ANNA                                      ANNA2

However we must also remember the challenges that data in the healthcare sphere poses.

  • First and foremost, the sheer volume of data that is out there, it all needs storing.
  • Secondly, data’s velocity. We are taking, sharing and storing more and more.
  • Thirdly, data’s variety. Pictures, text, data mining, audio, the options are endless.
  • Fourth, and potentially most crucially, veracity. Is the data that we are collecting and storing actually accurate? Does the data that we have gathered reflect the actual user behavior that we’d like it to? How do we ensure that it is accurate?

This is especially crucial regarding the UK’s proposed Care.Data scheme. An opt-out scheme, this will save an individual’s personal health data in order to make it accessible to the likes of healthcare practitioners. While this may be useful if my pharmacist needs my doctor’s notes, it would also mean that my potential health insurer would know all about my medical history… And what if, when considering veracity, that data isn’t accurate?

We still have a long way to go…

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Image from

Kim Kardashian taught us all a tremendous amount about the perils of using social media for prescription drug promotion this week, but the real message seems to have been missed by most folks.

The media, who can’t resist an opportunity to write gimlet-eyed hot takes about the reigning queen of famous-for-being-famous, widely reported this week’s news that the U.S. Food and Drug Administration sent a warning letter to Duchesnay, the maker of the morning sickness drug Diclegis, after Kim Kardashian took to Instagram to extol its virtues.

The FDA warning was utterly unsurprising. While Duchesnay and Kardashian took some pains to include a link to safety information, the overall content is clearly a violation of the agency’s longstanding policies and recent guidance. (A link to safety information, once called the “one-click rule” and heralded as the best way to ensure that online promotion offers a fair balance between risks and benefits, has been utterly rejected by the FDA.)

These are not new issues to us. In fact, our expert teams handle social for pharmaceutical and healthcare companies daily. This was a rookie mistake by Duchesnay — or a blatant risky one. With priopriety analytics – including our exclusive MDigitalLife database of social activity by physicians – we drive global pharmaceutical and healthcare-related communications decisions across W2O, including WCG, Twist and BrewLife.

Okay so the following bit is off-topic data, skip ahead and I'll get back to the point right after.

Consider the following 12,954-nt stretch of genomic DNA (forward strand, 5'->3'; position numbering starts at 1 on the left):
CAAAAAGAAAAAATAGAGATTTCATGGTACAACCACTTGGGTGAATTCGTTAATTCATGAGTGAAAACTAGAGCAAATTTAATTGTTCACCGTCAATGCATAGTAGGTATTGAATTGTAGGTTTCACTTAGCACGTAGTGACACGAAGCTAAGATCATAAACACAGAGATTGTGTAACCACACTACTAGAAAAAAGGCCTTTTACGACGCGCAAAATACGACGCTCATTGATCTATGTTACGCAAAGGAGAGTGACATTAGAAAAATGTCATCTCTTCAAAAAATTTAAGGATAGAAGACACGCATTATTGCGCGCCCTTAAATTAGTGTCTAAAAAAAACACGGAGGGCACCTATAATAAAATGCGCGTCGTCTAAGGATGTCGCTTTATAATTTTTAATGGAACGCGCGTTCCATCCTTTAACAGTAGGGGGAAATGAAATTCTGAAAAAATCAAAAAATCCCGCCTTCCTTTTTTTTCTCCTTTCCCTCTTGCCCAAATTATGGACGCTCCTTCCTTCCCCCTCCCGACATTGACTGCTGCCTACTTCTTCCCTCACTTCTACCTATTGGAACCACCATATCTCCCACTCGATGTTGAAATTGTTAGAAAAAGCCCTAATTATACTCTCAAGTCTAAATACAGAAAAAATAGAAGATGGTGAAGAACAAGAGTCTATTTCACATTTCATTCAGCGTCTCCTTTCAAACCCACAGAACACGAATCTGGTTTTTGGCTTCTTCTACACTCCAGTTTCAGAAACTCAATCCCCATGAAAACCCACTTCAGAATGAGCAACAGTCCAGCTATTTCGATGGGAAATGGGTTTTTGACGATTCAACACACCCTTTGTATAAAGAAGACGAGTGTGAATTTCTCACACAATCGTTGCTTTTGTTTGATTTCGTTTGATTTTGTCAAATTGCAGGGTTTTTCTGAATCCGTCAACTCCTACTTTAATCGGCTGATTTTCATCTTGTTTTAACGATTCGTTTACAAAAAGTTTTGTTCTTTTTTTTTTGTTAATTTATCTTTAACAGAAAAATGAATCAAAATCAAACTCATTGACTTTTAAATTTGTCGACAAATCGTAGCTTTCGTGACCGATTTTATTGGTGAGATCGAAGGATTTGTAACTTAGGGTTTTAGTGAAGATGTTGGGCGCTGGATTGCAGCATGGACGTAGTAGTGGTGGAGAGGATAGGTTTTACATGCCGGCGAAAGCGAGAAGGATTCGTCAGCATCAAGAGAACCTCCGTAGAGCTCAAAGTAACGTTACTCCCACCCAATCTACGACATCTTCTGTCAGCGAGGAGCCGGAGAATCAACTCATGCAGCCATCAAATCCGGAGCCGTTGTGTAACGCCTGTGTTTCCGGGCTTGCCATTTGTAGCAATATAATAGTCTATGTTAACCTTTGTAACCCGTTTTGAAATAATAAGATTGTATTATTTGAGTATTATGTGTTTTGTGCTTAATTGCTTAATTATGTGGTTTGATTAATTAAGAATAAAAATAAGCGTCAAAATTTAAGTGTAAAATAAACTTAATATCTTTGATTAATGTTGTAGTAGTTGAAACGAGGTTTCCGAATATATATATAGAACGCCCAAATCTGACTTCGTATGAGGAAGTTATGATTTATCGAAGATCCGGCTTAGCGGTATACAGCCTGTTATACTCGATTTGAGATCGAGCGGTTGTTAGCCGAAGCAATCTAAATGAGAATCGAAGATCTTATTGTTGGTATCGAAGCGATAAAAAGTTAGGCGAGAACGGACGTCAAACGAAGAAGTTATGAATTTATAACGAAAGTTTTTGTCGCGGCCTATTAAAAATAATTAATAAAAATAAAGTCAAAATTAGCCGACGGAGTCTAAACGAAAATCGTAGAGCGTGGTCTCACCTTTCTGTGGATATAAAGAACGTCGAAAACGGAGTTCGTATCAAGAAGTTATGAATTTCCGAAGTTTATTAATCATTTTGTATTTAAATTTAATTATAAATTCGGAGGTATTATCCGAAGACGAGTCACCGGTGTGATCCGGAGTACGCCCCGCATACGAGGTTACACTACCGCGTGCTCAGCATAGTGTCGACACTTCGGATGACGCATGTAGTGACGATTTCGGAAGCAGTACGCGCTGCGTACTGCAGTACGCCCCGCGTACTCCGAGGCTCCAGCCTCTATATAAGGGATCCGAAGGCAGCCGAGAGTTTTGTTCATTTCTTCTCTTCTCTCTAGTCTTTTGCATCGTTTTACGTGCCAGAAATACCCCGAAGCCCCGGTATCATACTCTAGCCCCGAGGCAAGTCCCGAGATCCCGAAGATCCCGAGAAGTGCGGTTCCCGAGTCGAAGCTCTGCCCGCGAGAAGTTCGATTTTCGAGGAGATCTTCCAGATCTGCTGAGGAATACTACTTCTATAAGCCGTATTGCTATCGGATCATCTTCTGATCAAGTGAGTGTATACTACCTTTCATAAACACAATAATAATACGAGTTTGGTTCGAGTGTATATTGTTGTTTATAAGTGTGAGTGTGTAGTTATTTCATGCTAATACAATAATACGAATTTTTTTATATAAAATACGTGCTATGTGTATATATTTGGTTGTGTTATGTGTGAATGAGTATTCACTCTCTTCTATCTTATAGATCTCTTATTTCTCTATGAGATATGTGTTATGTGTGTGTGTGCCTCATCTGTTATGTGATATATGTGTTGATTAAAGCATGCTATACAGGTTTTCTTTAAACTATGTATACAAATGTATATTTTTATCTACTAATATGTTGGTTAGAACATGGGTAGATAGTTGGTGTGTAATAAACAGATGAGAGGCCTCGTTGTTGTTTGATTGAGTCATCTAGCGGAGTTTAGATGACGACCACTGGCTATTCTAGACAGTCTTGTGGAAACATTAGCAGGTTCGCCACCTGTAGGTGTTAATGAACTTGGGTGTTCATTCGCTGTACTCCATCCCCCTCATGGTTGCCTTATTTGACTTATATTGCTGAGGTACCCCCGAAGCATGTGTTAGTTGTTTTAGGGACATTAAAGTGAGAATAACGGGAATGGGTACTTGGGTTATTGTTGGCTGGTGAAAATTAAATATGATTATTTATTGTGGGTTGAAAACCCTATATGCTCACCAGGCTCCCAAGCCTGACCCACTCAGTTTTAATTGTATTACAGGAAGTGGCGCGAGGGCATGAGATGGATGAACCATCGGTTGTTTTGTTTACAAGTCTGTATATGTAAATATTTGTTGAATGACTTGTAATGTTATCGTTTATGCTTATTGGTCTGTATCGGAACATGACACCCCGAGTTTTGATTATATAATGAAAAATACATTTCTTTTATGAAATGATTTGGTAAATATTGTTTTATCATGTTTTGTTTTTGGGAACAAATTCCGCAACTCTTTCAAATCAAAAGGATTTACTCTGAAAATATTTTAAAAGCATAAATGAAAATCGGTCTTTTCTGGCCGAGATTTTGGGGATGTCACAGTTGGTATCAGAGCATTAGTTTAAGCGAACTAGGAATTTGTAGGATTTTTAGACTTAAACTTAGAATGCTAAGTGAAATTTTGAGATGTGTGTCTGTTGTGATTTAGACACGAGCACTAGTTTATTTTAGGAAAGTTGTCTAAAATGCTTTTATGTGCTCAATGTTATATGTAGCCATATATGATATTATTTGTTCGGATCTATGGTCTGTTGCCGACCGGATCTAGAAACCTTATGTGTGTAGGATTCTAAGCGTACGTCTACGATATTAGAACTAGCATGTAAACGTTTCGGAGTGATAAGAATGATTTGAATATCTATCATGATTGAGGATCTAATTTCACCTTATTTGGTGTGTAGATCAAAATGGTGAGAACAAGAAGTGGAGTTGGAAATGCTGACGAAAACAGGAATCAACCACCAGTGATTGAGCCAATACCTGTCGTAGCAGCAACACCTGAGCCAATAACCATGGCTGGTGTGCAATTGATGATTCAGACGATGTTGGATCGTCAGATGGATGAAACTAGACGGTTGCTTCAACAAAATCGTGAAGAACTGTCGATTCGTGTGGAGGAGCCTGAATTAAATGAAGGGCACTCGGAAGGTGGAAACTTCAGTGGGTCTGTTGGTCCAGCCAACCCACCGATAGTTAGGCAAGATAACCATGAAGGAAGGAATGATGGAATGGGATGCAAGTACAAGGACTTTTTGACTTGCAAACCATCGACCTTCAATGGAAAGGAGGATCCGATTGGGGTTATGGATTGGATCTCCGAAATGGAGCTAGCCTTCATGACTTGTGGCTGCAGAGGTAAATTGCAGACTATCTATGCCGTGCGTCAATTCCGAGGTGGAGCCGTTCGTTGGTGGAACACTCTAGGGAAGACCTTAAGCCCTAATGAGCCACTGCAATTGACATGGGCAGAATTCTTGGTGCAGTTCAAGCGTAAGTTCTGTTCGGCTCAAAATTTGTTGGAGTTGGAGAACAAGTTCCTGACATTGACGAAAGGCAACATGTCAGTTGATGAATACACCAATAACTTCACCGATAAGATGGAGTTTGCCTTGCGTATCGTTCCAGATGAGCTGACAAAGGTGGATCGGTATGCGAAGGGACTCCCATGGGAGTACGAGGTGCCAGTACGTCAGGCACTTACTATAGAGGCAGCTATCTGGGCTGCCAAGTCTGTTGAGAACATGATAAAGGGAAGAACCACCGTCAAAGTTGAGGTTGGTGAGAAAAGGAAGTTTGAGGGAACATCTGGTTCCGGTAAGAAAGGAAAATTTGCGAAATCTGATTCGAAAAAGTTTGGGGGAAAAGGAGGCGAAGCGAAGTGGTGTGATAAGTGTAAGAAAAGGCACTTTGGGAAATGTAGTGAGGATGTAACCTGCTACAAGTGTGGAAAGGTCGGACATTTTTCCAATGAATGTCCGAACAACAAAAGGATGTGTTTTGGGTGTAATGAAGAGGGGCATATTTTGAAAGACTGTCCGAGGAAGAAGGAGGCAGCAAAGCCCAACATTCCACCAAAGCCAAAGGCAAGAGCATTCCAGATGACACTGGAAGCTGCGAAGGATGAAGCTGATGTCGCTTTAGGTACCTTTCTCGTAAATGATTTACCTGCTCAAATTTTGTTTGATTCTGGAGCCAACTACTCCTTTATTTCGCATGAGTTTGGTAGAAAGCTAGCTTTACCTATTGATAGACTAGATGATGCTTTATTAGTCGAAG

So while the FDA’s rules may be overly strict, they’re no longer that confusing. The Kardashian post, then, reflected some combination of ignorance, recklessness or calculated cunning that the risk of an FDA warning would be worth the flood of attention.

Except that there was never a flood of attention, at least, not the important kind.

It’s impossible to know if sales spiked, but we can look at whether Kim’s post prompted certain behaviors. The easiest behavior to look at is Wikipedia, where site visit stats are public, and where it’s been shown that searches are correlated to drug sales. There, the page for “pyridoxine/doxylamine” (the chemical name for Diclegis) was visited 99 times on the day that she posted her endorsement, rising as high as 148 later that week, as the media scrambled to report on it. (“Morning sickness” barely budged from its historical average.)

Google Trends shows much the same phenomenon: a small spike, but one that looks far less impressive when other pharmaceuticals are included as comparators.

So the net effect was that a post that went nearly 50 million people, many squarely in the young-mother demographic, and received upwards of a half-million likes, drove only a few hundred people to research more about the drug on Wikipedia. As a point of comparison, Angelina Jolie’s mastectomy pushed Wikipedia searches for “mastectomy” from 1,000 to 300,000 in a day: a 23,000 percent increase.

To be sure, it’s possible that enough people skipped Google and followed Kardashian’s web links and the impact was far greater, but the fact that so many eyeballs sent so few people to Dr. Google should raise red flags.

The lesson here is not that FDA rules should be followed (they should, and we can help) but that social media impact can’t be measured on likes alone (we can help with that, too). The Kardashian post was designed to catch the eye of people that mattered when it comes to pregnancy. It turns out that the heads that really turned were at the FDA.

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Something unusual happened in Congress in early July — an overwhelming bipartisan approval for a health care bill. But despite the 344-77 vote for the 21st Century Cures Act, the increasingly vocal opposition from oft-quoted critics of pharmaceutical, biotech and device companies should be taken as a warning sign for advocates who want to see this measure become law.

The bill is designed to boost drug discovery and help get patients with rare diseases additional access to treatments and cures, mostly through various reforms of the FDA approval process as well as additional funding for the National Institutes of Health.  (The Regulatory Affairs Professional Society has done a terrific explainer for those who want to dive into the deep details.)